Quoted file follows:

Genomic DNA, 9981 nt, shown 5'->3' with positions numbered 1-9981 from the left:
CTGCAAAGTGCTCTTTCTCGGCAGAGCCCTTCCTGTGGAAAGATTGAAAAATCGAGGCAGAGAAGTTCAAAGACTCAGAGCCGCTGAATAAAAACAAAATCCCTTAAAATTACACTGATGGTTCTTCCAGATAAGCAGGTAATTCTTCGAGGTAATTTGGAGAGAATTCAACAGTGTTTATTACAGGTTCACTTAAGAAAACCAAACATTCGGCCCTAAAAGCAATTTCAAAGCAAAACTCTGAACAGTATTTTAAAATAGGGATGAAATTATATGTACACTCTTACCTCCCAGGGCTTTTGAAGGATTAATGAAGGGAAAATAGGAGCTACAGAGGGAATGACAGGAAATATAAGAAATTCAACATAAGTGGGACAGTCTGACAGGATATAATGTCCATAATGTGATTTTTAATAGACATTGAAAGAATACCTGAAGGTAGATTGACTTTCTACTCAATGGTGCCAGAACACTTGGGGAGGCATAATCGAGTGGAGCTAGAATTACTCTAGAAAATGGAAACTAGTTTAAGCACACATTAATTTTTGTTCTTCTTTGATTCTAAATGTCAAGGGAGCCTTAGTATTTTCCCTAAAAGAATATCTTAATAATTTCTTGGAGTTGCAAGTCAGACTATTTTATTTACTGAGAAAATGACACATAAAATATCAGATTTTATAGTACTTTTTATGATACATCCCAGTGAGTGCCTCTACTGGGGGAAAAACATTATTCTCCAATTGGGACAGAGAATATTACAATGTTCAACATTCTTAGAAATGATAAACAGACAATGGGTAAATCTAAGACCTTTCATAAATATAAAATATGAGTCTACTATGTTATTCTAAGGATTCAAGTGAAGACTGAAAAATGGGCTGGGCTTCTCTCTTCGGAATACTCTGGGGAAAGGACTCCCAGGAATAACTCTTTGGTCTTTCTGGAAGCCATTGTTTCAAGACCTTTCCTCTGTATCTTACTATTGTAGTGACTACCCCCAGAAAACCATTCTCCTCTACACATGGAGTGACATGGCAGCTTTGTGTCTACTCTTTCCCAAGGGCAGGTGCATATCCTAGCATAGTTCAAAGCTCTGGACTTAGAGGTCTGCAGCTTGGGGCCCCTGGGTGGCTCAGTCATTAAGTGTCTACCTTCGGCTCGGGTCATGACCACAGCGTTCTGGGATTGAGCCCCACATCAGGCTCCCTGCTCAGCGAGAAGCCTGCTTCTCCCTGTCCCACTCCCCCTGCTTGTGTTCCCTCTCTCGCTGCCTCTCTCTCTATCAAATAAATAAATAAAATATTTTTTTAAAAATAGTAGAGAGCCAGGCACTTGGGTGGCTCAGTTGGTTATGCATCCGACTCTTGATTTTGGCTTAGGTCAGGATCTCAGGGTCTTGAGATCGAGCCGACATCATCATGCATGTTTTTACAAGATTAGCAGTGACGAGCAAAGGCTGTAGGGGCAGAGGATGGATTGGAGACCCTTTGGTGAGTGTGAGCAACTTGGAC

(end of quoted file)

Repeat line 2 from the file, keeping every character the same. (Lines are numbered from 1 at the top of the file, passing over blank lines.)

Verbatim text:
CTGCAAAGTGCTCTTTCTCGGCAGAGCCCTTCCTGTGGAAAGATTGAAAAATCGAGGCAGAGAAGTTCAAAGACTCAGAGCCGCTGAATAAAAACAAAATCCCTTAAAATTACACTGATGGTTCTTCCAGATAAGCAGGTAATTCTTCGAGGTAATTTGGAGAGAATTCAACAGTGTTTATTACAGGTTCACTTAAGAAAACCAAACATTCGGCCCTAAAAGCAATTTCAAAGCAAAACTCTGAACAGTATTTTAAAATAGGGATGAAATTATATGTACACTCTTACCTCCCAGGGCTTTTGAAGGATTAATGAAGGGAAAATAGGAGCTACAGAGGGAATGACAGGAAATATAAGAAATTCAACATAAGTGGGACAGTCTGACAGGATATAATGTCCATAATGTGATTTTTAATAGACATTGAAAGAATACCTGAAGGTAGATTGACTTTCTACTCAATGGTGCCAGAACACTTGGGGAGGCATAATCGAGTGGAGCTAGAATTACTCTAGAAAATGGAAACTAGTTTAAGCACACATTAATTTTTGTTCTTCTTTGATTCTAAATGTCAAGGGAGCCTTAGTATTTTCCCTAAAAGAATATCTTAATAATTTCTTGGAGTTGCAAGTCAGACTATTTTATTTACTGAGAAAATGACACATAAAATATCAGATTTTATAGTACTTTTTATGATACATCCCAGTGAGTGCCTCTACTGGGGGAAAAACATTATTCTCCAATTGGGACAGAGAATATTACAATGTTCAACATTCTTAGAAATGATAAACAGACAATGGGTAAATCTAAGACCTTTCATAAATATAAAATATGAGTCTACTATGTTATTCTAAGGATTCAAGTGAAGACTGAAAAATGGGCTGGGCTTCTCTCTTCGGAATACTCTGGGGAAAGGACTCCCAGGAATAACTCTTTGGTCTTTCTGGAAGCCATTGTTTCAAGACCTTTCCTCTGTATCTTACTATTGTAGTGACTACCCCCAGAAAACCATTCTCCTCTACACATGGAGTGACATGGCAGCTTTGTGTCTACTCTTTCCCAAGGGCAGGTGCATATCCTAGCATAGTTCAAAGCTCTGGACTTAGAGGTCTGCAGCTTGGGGCCCCTGGGTGGCTCAGTCATTAAGTGTCTACCTTCGGCTCGGGTCATGACCACAGCGTTCTGGGATTGAGCCCCACATCAGGCTCCCTGCTCAGCGAGAAGCCTGCTTCTCCCTGTCCCACTCCCCCTGCTTGTGTTCCCTCTCTCGCTGCCTCTCTCTCTATCAAATAAATAAATAAAATATTTTTTTAAAAATAGTAGAGAGCCAGGCACTTGGGTGGCTCAGTTGGTTATGCATCCGACTCTTGATTTTGGCTTAGGTCAGGATCTCAGGGTCTTGAGATCGAGCCGACATCATCATGCATGTTTTTACAAGATTAGCAGTGACGAGCAAAGGCTGTAGGGGCAGAGGATGGATTGGAGACCCTTTGGTGAGTGTGAGCAACTTGGAC